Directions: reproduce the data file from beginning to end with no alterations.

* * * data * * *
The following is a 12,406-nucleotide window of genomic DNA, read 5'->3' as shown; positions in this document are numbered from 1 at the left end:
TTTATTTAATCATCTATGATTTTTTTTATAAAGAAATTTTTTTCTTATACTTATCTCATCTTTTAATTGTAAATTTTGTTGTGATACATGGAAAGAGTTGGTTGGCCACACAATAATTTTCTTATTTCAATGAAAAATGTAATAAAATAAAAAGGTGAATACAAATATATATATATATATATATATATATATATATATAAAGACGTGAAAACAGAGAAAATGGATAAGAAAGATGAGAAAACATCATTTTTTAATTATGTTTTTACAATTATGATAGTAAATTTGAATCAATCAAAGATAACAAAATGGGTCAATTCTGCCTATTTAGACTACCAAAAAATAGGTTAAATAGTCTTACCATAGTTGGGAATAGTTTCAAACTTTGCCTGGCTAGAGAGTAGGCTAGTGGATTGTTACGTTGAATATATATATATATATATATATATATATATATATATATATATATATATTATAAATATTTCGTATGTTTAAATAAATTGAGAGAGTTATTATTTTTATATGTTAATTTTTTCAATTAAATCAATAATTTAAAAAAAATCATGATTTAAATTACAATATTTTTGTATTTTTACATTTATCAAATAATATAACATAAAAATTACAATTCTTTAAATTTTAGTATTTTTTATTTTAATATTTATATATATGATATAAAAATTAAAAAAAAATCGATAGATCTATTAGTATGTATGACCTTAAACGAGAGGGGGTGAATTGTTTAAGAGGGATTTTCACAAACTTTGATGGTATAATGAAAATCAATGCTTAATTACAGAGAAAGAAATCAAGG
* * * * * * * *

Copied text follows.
The following is a 12,406-nucleotide window of genomic DNA, read 5'->3' as shown; positions in this document are numbered from 1 at the left end:
TTTATTTAATCATCTATGATTTTTTTTATAAAGAAATTTTTTTCTTATACTTATCTCATCTTTTAATTGTAAATTTTGTTGTGATACATGGAAAGAGTTGGTTGGCCACACAATAATTTTCTTATTTCAATGAAAAATGTAATAAAATAAAAAGGTGAATACAAATATATATATATATATATATATATATATATATATAAAGACGTGAAAACAGAGAAAATGGATAAGAAAGATGAGAAAACATCATTTTTTAATTATGTTTTTACAATTATGATAGTAAATTTGAATCAATCAAAGATAACAAAATGGGTCAATTCTGCCTATTTAGACTACCAAAAAATAGGTTAAATAGTCTTACCATAGTTGGGAATAGTTTCAAACTTTGCCTGGCTAGAGAGTAGGCTAGTGGATTGTTACGTTGAATATATATATATATATATATATATATATATATATATATATATATATATTATAAATATTTCGTATGTTTAAATAAATTGAGAGAGTTATTATTTTTATATGTTAATTTTTTCAATTAAATCAATAATTTAAAAAAAATCATGATTTAAATTACAATATTTTTGTATTTTTACATTTATCAAATAATATAACATAAAAATTACAATTCTTTAAATTTTAGTATTTTTTATTTTAATATTTATATATATGATATAAAAATTAAAAAAAAATCGATAGATCTATTAGTATGTATGACCTTAAACGAGAGGGGGTGAATTGTTTAAGAGGGATTTTCACAAACTTTGATGGTATAATGAAAATCAATGCTTAATTACAGAGAAAGAAATCAAGG